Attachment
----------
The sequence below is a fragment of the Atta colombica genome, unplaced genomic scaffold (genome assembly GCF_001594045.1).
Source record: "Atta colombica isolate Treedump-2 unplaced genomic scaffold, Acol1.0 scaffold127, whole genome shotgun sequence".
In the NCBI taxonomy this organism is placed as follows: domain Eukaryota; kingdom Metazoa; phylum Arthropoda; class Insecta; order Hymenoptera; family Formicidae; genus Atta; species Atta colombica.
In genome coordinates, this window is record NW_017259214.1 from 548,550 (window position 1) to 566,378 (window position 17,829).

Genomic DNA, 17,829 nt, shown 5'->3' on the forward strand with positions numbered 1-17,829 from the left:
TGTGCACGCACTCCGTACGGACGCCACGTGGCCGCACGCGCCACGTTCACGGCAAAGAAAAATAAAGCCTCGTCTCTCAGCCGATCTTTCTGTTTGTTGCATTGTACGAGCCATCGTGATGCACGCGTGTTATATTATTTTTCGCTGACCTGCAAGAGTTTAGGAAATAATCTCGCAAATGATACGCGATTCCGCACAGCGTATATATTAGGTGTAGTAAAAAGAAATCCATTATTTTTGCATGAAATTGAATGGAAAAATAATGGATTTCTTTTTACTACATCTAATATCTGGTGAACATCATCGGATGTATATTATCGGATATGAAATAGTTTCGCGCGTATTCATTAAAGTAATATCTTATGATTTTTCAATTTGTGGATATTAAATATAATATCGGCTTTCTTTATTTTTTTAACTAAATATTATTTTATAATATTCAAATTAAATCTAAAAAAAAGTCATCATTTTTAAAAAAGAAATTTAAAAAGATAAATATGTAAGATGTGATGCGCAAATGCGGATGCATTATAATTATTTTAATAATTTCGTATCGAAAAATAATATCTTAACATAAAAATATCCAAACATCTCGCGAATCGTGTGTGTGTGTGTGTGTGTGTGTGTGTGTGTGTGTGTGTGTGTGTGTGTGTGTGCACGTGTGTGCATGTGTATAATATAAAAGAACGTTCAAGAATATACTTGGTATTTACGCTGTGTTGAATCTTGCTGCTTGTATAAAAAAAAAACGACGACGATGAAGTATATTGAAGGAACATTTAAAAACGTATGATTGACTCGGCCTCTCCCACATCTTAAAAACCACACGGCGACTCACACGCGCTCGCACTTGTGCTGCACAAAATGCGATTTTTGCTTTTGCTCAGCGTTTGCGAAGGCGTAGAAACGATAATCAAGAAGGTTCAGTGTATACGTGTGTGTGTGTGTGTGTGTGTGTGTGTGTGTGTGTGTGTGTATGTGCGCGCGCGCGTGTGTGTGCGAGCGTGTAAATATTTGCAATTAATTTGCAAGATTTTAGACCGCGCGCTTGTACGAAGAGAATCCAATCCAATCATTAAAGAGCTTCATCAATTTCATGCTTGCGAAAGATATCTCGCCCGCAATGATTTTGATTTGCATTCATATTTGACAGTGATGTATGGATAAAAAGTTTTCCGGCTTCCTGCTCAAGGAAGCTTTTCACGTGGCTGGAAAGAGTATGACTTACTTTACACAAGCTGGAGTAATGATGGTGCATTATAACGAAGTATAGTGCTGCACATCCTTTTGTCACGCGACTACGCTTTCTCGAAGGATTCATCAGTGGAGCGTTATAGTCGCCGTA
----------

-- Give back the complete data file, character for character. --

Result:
The sequence below is a fragment of the Atta colombica genome, unplaced genomic scaffold (genome assembly GCF_001594045.1).
Source record: "Atta colombica isolate Treedump-2 unplaced genomic scaffold, Acol1.0 scaffold127, whole genome shotgun sequence".
In the NCBI taxonomy this organism is placed as follows: domain Eukaryota; kingdom Metazoa; phylum Arthropoda; class Insecta; order Hymenoptera; family Formicidae; genus Atta; species Atta colombica.
In genome coordinates, this window is record NW_017259214.1 from 548,550 (window position 1) to 566,378 (window position 17,829).

Genomic DNA, 17,829 nt, shown 5'->3' on the forward strand with positions numbered 1-17,829 from the left:
TGTGCACGCACTCCGTACGGACGCCACGTGGCCGCACGCGCCACGTTCACGGCAAAGAAAAATAAAGCCTCGTCTCTCAGCCGATCTTTCTGTTTGTTGCATTGTACGAGCCATCGTGATGCACGCGTGTTATATTATTTTTCGCTGACCTGCAAGAGTTTAGGAAATAATCTCGCAAATGATACGCGATTCCGCACAGCGTATATATTAGGTGTAGTAAAAAGAAATCCATTATTTTTGCATGAAATTGAATGGAAAAATAATGGATTTCTTTTTACTACATCTAATATCTGGTGAACATCATCGGATGTATATTATCGGATATGAAATAGTTTCGCGCGTATTCATTAAAGTAATATCTTATGATTTTTCAATTTGTGGATATTAAATATAATATCGGCTTTCTTTATTTTTTTAACTAAATATTATTTTATAATATTCAAATTAAATCTAAAAAAAAGTCATCATTTTTAAAAAAGAAATTTAAAAAGATAAATATGTAAGATGTGATGCGCAAATGCGGATGCATTATAATTATTTTAATAATTTCGTATCGAAAAATAATATCTTAACATAAAAATATCCAAACATCTCGCGAATCGTGTGTGTGTGTGTGTGTGTGTGTGTGTGTGTGTGTGTGTGTGTGTGTGTGTGTGCACGTGTGTGCATGTGTATAATATAAAAGAACGTTCAAGAATATACTTGGTATTTACGCTGTGTTGAATCTTGCTGCTTGTATAAAAAAAAAACGACGACGATGAAGTATATTGAAGGAACATTTAAAAACGTATGATTGACTCGGCCTCTCCCACATCTTAAAAACCACACGGCGACTCACACGCGCTCGCACTTGTGCTGCACAAAATGCGATTTTTGCTTTTGCTCAGCGTTTGCGAAGGCGTAGAAACGATAATCAAGAAGGTTCAGTGTATACGTGTGTGTGTGTGTGTGTGTGTGTGTGTGTGTGTGTGTGTGTATGTGCGCGCGCGCGTGTGTGTGCGAGCGTGTAAATATTTGCAATTAATTTGCAAGATTTTAGACCGCGCGCTTGTACGAAGAGAATCCAATCCAATCATTAAAGAGCTTCATCAATTTCATGCTTGCGAAAGATATCTCGCCCGCAATGATTTTGATTTGCATTCATATTTGACAGTGATGTATGGATAAAAAGTTTTCCGGCTTCCTGCTCAAGGAAGCTTTTCACGTGGCTGGAAAGAGTATGACTTACTTTACACAAGCTGGAGTAATGATGGTGCATTATAACGAAGTATAGTGCTGCACATCCTTTTGTCACGCGACTACGCTTTCTCGAAGGATTCATCAGTGGAGCGTTATAGTCGCCGTA